South Bay targets LGBTQ hate crimes

  • by Heather Cassell, BAR Contributor
  • Wednesday August 28, 2019
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Tim Dubenko, regional director of operations for Starbucks, affixes a Safe Place sticker on a Starbucks in downtown San Jose. Photo: Jo-Lynn Otto
Tim Dubenko, regional director of operations for Starbucks, affixes a Safe Place sticker on a Starbucks in downtown San Jose. Photo: Jo-Lynn Otto

The South Bay is working on getting a handle on hate crimes on two fronts: a countywide task force and a new program in San Jose.

Santa Clara County Board of Supervisors Vice President Cindy Chavez announced August 21 her proposal for a new Hate Crimes Task Force.

The following day, the San Jose Police Department launched the Safe Place program with Starbucks and Wells Fargo Bank, which includes an identifying decal posted at the business' entrance.

The city and county didn't work together to coordinate their announcements but both occurred during the South Bay's Pride Week. Chavez and James Gonzales, SJPD's LGBT liaison officer, both told the Bay Area Reporter that it was a coincidence, but demonstrates that hate crimes are on officials' minds.

"I would like to be able to say that there was a call for people to take action against hate crimes and 24-hours later we came up with this and responded, but unfortunately, that didn't happen. This has been in the works for quite a long time," said Gonzales, a gay man, about the Safe Place program.

"This to me feels like an answer to what was called for," Gonzales said. "There are a lot of different pieces of it, but this is certainly one of them."

He said the police department wanted to come up with a way to help protect people who are experiencing violence and hate.

"I think this is exactly the type of thing that those council members and supervisors were hoping is going to happen," he added, referring to the San Jose City Council and the county board.

Pride, corporations, and police

Gonzales spoke with the B.A.R. August 23, an hour after the city's police department raised the rainbow flag at its headquarters.

It is reportedly the first time a Pride flag has flown outside a major city police department.

The B.A.R. questioned Gonzales about the history between the LGBT community and the police and recent calls for corporations and police to get out of Pride in cities around the country.

"We are not naive that there is a history of the LGBT community and the police that is not that bright," he said. "We are aware that this is the 50th anniversary of the Stonewall riots. The chief wanted to raise the flag this week to show that we stand together with the community and with all of the officers who are part of the LGBT community."

The Stonewall riots in New York City started when patrons at the Greenwich Village bar rose up against police during a raid, sparking the modern gay rights movement.

Gonzales said he did not see any protests against police at last Sunday's Silicon Valley Pride parade. Longtime lesbian leader Wiggsy Sivertsen rode in the car with San Jose Police Chief Edgardo "Eddie" Garcia, he said.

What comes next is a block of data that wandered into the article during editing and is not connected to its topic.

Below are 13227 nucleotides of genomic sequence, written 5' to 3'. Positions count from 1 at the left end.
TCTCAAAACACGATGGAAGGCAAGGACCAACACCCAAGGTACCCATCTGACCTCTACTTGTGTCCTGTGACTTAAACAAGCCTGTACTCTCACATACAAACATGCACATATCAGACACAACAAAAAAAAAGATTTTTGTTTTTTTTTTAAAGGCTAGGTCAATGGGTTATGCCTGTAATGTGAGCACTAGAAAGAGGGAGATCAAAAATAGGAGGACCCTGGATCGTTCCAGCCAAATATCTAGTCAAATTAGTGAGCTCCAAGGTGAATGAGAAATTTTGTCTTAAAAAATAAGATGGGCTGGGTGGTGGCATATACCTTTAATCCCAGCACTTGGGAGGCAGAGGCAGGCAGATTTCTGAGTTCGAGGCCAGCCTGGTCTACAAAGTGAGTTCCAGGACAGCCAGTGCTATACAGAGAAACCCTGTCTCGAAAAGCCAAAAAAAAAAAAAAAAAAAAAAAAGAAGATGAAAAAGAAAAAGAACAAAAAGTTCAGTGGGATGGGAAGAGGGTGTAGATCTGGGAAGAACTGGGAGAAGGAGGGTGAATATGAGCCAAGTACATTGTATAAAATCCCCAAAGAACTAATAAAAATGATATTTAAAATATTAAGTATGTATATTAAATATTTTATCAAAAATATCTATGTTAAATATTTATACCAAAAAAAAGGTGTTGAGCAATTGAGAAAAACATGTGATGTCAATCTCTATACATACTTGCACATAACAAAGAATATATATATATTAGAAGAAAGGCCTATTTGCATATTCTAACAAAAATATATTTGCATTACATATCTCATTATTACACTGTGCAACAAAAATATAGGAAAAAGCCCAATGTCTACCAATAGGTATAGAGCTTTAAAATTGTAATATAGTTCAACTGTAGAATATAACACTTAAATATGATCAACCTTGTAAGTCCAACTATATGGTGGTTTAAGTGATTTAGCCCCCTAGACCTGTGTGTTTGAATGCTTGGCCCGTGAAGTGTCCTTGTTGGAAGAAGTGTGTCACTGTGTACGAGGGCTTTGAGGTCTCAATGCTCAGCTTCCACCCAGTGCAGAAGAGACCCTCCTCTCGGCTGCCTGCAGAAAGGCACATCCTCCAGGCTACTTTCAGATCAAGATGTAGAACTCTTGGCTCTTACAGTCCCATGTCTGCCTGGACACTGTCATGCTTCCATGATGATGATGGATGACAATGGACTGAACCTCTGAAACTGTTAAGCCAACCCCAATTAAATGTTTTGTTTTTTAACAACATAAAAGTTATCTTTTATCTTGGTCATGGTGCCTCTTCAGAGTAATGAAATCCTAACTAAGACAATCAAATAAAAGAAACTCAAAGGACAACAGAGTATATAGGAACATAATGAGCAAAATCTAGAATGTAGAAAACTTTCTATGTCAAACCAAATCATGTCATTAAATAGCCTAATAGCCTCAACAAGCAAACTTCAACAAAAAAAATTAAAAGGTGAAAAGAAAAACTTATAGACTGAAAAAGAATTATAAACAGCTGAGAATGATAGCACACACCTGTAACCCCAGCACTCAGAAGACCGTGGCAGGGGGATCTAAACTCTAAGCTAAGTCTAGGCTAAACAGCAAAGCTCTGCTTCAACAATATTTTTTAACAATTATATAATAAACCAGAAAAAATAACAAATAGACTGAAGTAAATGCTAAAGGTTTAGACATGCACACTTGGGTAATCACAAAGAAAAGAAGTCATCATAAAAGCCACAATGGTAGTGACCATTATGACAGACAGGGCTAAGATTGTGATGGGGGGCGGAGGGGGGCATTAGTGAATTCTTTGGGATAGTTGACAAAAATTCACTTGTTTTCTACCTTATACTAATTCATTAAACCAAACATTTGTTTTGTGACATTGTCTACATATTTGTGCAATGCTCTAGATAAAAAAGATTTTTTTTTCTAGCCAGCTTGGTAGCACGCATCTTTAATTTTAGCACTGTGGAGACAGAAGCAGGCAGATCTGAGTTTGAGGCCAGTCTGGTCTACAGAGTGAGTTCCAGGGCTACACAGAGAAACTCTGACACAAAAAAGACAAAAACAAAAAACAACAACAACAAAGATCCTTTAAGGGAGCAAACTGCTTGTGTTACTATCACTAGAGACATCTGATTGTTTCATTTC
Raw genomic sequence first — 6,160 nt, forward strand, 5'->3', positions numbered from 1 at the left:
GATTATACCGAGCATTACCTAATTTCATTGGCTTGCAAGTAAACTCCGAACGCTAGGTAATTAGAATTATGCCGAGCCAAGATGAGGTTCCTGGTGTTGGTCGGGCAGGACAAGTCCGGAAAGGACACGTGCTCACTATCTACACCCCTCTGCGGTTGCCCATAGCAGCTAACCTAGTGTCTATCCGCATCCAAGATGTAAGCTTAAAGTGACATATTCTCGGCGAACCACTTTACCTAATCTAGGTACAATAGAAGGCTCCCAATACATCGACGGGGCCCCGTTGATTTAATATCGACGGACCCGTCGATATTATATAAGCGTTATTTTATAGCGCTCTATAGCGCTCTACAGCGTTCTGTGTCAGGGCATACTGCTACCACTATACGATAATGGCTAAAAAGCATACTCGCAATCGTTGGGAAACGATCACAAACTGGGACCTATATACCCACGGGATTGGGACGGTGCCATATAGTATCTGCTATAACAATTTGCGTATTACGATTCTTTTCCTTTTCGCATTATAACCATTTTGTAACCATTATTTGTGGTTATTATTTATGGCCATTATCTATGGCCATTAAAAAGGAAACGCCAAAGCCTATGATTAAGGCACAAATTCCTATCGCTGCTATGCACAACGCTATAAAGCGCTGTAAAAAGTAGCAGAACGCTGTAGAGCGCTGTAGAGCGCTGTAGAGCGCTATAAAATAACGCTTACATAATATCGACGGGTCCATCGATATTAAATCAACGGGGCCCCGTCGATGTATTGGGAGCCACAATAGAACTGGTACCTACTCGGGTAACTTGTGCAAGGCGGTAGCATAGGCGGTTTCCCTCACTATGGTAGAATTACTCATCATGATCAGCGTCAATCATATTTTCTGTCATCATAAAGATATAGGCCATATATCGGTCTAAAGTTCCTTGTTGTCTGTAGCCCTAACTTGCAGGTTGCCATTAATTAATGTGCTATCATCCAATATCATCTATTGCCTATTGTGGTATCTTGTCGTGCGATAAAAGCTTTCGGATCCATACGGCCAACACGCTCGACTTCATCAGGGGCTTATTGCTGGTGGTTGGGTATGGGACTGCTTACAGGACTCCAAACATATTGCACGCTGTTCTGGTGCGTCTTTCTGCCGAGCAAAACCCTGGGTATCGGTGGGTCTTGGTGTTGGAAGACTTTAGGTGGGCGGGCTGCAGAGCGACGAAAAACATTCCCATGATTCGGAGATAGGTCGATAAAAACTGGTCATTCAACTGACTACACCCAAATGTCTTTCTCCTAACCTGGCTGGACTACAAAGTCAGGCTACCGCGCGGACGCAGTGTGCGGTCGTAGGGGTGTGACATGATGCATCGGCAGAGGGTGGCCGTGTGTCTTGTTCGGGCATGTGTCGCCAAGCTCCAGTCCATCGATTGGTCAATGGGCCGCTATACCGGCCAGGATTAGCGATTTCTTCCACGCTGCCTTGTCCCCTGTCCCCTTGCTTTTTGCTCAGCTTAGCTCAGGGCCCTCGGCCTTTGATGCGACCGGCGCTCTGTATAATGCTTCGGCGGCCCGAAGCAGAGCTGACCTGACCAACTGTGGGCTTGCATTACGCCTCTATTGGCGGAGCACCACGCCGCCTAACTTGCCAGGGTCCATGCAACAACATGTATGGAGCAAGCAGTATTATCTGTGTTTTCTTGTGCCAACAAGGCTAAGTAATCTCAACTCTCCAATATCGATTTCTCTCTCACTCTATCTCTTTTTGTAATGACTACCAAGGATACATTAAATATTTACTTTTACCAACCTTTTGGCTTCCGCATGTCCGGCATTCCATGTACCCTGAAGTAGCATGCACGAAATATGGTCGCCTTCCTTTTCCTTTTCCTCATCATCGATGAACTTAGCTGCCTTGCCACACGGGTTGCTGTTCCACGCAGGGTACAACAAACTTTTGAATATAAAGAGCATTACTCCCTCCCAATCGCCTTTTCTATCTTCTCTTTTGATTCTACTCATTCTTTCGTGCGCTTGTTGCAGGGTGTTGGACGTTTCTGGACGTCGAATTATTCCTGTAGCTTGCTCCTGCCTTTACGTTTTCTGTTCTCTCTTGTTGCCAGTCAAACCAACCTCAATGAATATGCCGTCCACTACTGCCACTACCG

The Safe Place program was launched by the Seattle Police Department in 2015 to provide places for LGBT victims of hate crimes to receive help. Since then, the program has expanded to more than 200 law enforcement agencies in North America and, in 2018, broadened its mission to include other communities targeted by hate, according to the Seattle Police Department's website. It is not affiliated with the National Safe Place Network, which is a youth outreach and prevention service for people under 18.

The Safe Place program that originated in Seattle has been successful in more than 130 cities around the world, Gonzales said.

Seattle is Starbucks' home with its headquarters and first store at Pike Place Market. The coffee giant touts its inclusivity and LGBT-friendly policies and consistently receives a perfect score on the Human Rights Campaign's Corporate Equality Index.

San Jose is the third city in which Starbucks has been an inaugural partner in the Safe Place program. In 2017, Starbucks partnered with the Los Angeles Police Department with the launch of its Safe Place program, said Tim Dubenko, regional director of operations for Starbucks.

"We are really proud to partner with the San Jose Police Department to really enhance public safety in the area for the LGBT community and other citizens who are victims of harassment or hate crime," said Dubenko, who's an ally.

All 62 of San Jose's Starbucks locations are designated "safe places" for community members to seek help when needed, Dubenko told the B.A.R. Designated employees are trained on how to handle situations when customers request assistance.

The corporation's partnering in different cities demonstrates its commitment to the community and public safety "speaks volumes to how successful" the program is, he said.

Adrienne Keel, director of the LGBTQ programs at the LGBTQ Youth Space in San Jose, a part of Family & Children Services of Silicon Valley, a division of Caminar, praised the new program.

She told the B.A.R., "We have had folks who have experienced things," explaining the space and its staff respond according to how a youth chooses to handle the situation.

The Safe Place decal at the entrance of a business is one more tool for targeted communities, like the LGBT community, to know they are supported, Keel said.

"They should have as much accessibility to a safe place to report as possible," she said.

She added that it was important that Starbucks and Wells Fargo stood up for the LGBT community by participating in the program.

"It's pretty important these businesses that people frequent all of the time [are] really stepping up," by doing this extra thing showing that "we want our communities to feel safe. We want our communities to feel supported," said Keel. "I wish more big businesses would take it upon themselves to do more for the community, not just profit off of us, but actually do what they can to make these safe spaces."

Added Gonzales, "If you are walking down the street and you see these stickers in these businesses ... you are going to know that the police department cares and the business community cares, and they are going to do something about it."

Garcia added in an August 23 news release from SJPD, "The program is not just targeting victims — people who might consider spreading hate should take notice that this community has banded together. San Jose is not a safe haven for your bigotry."